DIGGING for victory was on the menu for some Stockbridge Primary School students at Riverford, on Upper Norton Farm, when they got a real taste of what life was like to “grow your own” in the Second World War.
The children spent some of the day in the farm’s poly tunnels; led by manager, Chris Wakefield, learning what would have been planted during the war flexing their green fingers by planting some seedlings.
In the farm house, the children tried their hand at packing some fruit and veg.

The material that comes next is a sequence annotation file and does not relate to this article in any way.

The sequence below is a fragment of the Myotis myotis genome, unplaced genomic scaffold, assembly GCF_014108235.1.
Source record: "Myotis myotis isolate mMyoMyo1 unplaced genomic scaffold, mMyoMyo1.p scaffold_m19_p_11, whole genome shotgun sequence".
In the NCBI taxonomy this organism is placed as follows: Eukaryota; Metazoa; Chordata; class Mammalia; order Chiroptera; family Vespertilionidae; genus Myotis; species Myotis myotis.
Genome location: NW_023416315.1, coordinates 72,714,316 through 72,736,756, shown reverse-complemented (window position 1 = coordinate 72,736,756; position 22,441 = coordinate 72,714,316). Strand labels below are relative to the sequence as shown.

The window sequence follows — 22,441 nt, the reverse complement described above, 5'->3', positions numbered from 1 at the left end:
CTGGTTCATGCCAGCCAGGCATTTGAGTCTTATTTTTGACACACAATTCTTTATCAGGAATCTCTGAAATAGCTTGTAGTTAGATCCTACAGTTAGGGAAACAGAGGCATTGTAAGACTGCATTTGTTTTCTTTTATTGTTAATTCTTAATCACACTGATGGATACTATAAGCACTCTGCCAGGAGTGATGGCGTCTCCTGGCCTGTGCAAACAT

There was also a look at what limited vegetables may have been available back then and what rations actually looked like when handed out to families.
Finally the children were given some fruit and veg to take home, along with some recipe ideas, to have a go at cooking something organic at home for their families.
Tony Lee, from Riverford on Upper Norton Farm, said: “This is a great opportunity for local children to turn Norton Farm into a living classroom for the day, helping them understand how hard life was during and after the war food wise and where their food comes from today.
“We are delighted to be able to support the school’s curriculum and, who knows, we might even find a farm manager of the future.”